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Curriculum Overview

We see our curriculum as everything we say and do in our school so it is far more than the subjects we teach or the projects we design. It enables us to support our children to flourish and for them to help others’ to do so.

Our school curriculum is drawn from the National Curriculum for England, which sets out the content and programmes of study for maintained primary schools. We view the national curriculum as an entitlement for children in our school to access all subjects, thus providing them with a broad and balanced education that acknowledges the significance of English, Mathematics and Science but equally the importance of the Arts, History, Music, Languages, Geography, Technology, Computing, Religious Education and British Values in a modern world.

Our school curriculum is organised in a thematic way, into projects. This is to enable children and teachers to make connections across subjects and disciplines and support language use across subjects through ‘big ideas’. We infuse our school curriculum with first hand experiences and activities that engage them in our local community and service to others. Each project will also have a ‘Presentation of Understanding’ which will require the children to plan a large exhibition, event, play, resources, publications etc. that requires them to share their learning with others. In this way, we are able to develop both academic learning as well as character traits such as collaboration, communication, planning skills, courage and entrepreneurship.

Our school curriculum projects are also based on big ideas or concepts that help drive understanding for children such as change, adaptation, cause and effect, difference, courage. This enables us to make many connections across the whole curriculum as these big ideas appear across subjects, year groups and are timeless.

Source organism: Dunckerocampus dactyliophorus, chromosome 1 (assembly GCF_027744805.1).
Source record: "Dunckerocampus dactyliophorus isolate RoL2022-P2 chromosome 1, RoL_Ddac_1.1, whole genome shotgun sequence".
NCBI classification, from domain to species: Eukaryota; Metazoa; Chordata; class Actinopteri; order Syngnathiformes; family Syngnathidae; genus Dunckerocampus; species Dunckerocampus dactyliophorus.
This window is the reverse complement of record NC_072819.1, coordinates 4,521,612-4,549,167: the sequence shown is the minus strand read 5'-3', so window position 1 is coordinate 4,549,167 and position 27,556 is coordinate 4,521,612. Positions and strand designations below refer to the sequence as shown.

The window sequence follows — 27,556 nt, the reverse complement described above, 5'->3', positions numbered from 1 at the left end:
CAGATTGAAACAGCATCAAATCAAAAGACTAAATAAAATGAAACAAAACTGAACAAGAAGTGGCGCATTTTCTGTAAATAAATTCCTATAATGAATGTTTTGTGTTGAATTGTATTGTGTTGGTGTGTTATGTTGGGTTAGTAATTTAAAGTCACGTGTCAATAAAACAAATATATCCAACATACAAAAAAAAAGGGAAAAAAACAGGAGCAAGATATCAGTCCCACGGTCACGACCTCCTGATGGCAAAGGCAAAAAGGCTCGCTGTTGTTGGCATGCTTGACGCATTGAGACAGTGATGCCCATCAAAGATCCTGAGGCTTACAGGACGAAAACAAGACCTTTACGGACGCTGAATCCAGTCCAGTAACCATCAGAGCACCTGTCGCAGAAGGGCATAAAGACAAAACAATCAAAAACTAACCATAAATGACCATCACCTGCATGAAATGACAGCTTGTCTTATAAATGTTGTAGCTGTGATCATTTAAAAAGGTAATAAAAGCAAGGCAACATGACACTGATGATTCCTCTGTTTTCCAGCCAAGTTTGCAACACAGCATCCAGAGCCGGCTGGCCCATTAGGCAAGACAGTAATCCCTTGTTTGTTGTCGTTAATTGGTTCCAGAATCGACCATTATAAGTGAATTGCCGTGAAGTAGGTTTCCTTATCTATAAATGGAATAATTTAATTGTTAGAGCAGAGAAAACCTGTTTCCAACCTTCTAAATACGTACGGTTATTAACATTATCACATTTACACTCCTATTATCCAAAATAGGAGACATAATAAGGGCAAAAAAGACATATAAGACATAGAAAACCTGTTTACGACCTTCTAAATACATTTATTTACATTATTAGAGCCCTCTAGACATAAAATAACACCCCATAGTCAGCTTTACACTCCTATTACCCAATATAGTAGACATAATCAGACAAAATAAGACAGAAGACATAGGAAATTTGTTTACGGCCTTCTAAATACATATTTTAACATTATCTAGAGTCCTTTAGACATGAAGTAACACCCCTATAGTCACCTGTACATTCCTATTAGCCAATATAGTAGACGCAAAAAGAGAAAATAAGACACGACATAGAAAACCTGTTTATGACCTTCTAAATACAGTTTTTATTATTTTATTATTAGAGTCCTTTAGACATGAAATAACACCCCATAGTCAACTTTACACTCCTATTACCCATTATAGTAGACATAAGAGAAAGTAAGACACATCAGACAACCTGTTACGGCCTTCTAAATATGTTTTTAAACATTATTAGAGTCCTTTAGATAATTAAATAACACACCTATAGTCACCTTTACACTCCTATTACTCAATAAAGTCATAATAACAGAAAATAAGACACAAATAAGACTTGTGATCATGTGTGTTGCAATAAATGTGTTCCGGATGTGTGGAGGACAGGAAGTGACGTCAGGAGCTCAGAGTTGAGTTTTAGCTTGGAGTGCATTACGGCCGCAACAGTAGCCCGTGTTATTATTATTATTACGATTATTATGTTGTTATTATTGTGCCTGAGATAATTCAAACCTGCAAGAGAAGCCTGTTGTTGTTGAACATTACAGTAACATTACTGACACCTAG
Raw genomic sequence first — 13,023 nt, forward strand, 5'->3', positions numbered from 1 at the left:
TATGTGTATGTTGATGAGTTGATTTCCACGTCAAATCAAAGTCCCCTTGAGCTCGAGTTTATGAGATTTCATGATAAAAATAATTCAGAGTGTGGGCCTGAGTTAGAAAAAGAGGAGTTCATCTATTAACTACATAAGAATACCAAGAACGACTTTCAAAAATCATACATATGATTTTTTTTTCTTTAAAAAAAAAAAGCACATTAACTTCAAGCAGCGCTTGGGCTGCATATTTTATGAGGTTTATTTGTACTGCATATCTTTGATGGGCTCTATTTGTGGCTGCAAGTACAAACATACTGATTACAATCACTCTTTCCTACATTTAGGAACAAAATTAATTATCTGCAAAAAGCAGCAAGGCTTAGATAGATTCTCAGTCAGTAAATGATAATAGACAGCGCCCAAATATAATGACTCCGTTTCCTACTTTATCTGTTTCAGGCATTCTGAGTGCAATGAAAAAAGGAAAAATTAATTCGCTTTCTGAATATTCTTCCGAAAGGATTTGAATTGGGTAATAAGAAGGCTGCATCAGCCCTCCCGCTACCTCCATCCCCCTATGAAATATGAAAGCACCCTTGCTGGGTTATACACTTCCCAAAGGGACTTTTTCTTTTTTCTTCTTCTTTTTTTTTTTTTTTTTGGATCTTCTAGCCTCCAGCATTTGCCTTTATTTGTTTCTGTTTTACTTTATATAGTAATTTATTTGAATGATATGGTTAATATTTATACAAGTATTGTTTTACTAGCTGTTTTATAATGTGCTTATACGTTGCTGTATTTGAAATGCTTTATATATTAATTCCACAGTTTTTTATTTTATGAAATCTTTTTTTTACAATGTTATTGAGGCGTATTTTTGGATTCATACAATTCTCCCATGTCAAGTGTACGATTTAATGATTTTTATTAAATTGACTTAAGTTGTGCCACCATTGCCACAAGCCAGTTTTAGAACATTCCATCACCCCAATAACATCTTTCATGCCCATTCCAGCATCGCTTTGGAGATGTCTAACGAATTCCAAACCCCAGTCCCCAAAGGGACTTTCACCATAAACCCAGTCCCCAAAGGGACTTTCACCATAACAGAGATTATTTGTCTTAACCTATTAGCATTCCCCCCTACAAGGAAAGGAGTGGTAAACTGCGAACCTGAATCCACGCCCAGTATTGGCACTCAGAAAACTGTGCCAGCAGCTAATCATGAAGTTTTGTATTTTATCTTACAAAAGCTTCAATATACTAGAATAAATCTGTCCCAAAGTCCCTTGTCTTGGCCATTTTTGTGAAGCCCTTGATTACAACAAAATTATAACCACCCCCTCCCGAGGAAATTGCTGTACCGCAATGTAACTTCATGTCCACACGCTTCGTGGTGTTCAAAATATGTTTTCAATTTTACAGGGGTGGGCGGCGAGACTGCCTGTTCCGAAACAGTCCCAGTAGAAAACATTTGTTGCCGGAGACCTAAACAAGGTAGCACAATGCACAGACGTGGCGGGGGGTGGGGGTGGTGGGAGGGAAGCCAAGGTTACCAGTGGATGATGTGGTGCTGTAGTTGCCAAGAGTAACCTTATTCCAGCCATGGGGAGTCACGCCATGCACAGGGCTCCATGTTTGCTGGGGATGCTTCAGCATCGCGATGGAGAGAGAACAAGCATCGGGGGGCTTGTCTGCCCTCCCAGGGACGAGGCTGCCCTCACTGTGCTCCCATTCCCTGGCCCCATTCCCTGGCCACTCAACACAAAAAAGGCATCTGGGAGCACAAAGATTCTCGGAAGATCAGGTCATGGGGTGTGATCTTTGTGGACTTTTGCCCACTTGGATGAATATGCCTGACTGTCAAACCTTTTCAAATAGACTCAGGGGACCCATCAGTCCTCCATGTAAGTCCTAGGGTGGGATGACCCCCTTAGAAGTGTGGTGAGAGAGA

The core principles of teaching and learning which drive our curriculum:

  • We aim to design and deliver a bespoke, carefully-sequenced curriculum that is fit for purpose for the community and the pupils we serve.
  • We ensure that all pupils know what they are learning about and why (including which subject – “Today we will be historians, artists, designers, geographers”.
  • We see oracy, and the explicit teaching of vocabulary, as vital components of our curriculum as we believe they have a profound impact on learning and on the personal growth of an individual.
  • We aim high and value excellence. We take time to recognise and celebrate success, praise, effort and nurture perseverance.
  • We ensure the curriculum celebrates inclusion and diversity and provides opportunities for pupils to reason, justify and debate.
  • We guide learning through an instructional framework which demonstrates excellence.
  • We use questions to deepen understanding and we see mistakes as central to the learning process, so we encourage resilience and a love of learning.
  • We ensure that all pupils retain and remember knowledge through a coherent, carefully sequenced, whole school curriculum that works in tandem with a progression in skills.
  • We provide pupils with an “enriched” curriculum that goes beyond the requirements of the National Curriculum – ensuring that there is enrichment beyond the curriculum (extra opportunities) as well as within it. This includes an emphasis on music, art, theatre (cultural capital) and outdoor experiences.

The delivery of our curriculum

At Uphill Village Academy we plan learning in a thematic approach to the curriculum that is underpinned by the National Curriculum as the basis for content and expectations. Each theme is structured so that each year group has:

  • A clear plan of what must be covered for each project  (project map) supported by knowledge organisers.
  • The concepts pupils should understand by the end of each project
  • Subject-specific progression documents that detail how knowledge and skills are developed through the child’s journey through the school.

Project maps for each year group ensure teachers have complete clarity on what to cover and include e.g. National curriculum objectives, subject- specific knowledge, vocabulary and skills.

We move students beyond the learning of facts and skills to uncover concepts—transferable ideas that transcend time, place, and situation.

Finally, subject-specific progression documents show how the knowledge, skills and concepts are linked and demonstrate depth within the curriculum. As the school continues its journey, we hope to supplement these documents with exemplars of pupil’s work that demonstrate excellence within the curriculum.

A thematic approach allows us to interleave knowledge across different contexts to maximise the retrieval and transferability of previously learned content. Whilst most content is subject-specific, there are regular opportunities for cross-curricular approaches often underpinned by oracy related outcomes.

We view the local community and outdoor environment as fundamental elements to our school vision and so we thread these links into the curriculum for each year group.

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